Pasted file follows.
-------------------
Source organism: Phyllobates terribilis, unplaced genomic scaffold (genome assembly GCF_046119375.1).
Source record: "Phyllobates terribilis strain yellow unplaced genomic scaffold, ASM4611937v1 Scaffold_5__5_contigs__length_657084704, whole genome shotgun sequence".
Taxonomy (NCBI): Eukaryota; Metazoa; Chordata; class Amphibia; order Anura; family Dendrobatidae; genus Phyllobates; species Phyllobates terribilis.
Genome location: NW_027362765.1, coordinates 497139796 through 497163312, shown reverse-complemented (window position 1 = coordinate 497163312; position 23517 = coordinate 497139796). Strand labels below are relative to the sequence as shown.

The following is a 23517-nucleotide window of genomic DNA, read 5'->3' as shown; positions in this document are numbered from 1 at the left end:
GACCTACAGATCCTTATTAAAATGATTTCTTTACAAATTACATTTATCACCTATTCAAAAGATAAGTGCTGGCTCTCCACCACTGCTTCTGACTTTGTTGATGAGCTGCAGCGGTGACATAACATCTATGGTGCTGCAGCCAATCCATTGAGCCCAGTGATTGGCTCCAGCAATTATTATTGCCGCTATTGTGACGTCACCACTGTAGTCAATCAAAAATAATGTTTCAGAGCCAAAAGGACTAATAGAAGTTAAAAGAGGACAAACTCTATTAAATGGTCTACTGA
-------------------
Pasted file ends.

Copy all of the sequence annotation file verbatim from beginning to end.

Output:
Source organism: Phyllobates terribilis, unplaced genomic scaffold (genome assembly GCF_046119375.1).
Source record: "Phyllobates terribilis strain yellow unplaced genomic scaffold, ASM4611937v1 Scaffold_5__5_contigs__length_657084704, whole genome shotgun sequence".
Taxonomy (NCBI): Eukaryota; Metazoa; Chordata; class Amphibia; order Anura; family Dendrobatidae; genus Phyllobates; species Phyllobates terribilis.
Genome location: NW_027362765.1, coordinates 497139796 through 497163312, shown reverse-complemented (window position 1 = coordinate 497163312; position 23517 = coordinate 497139796). Strand labels below are relative to the sequence as shown.

The following is a 23517-nucleotide window of genomic DNA, read 5'->3' as shown; positions in this document are numbered from 1 at the left end:
GACCTACAGATCCTTATTAAAATGATTTCTTTACAAATTACATTTATCACCTATTCAAAAGATAAGTGCTGGCTCTCCACCACTGCTTCTGACTTTGTTGATGAGCTGCAGCGGTGACATAACATCTATGGTGCTGCAGCCAATCCATTGAGCCCAGTGATTGGCTCCAGCAATTATTATTGCCGCTATTGTGACGTCACCACTGTAGTCAATCAAAAATAATGTTTCAGAGCCAAAAGGACTAATAGAAGTTAAAAGAGGACAAACTCTATTAAATGGTCTACTGA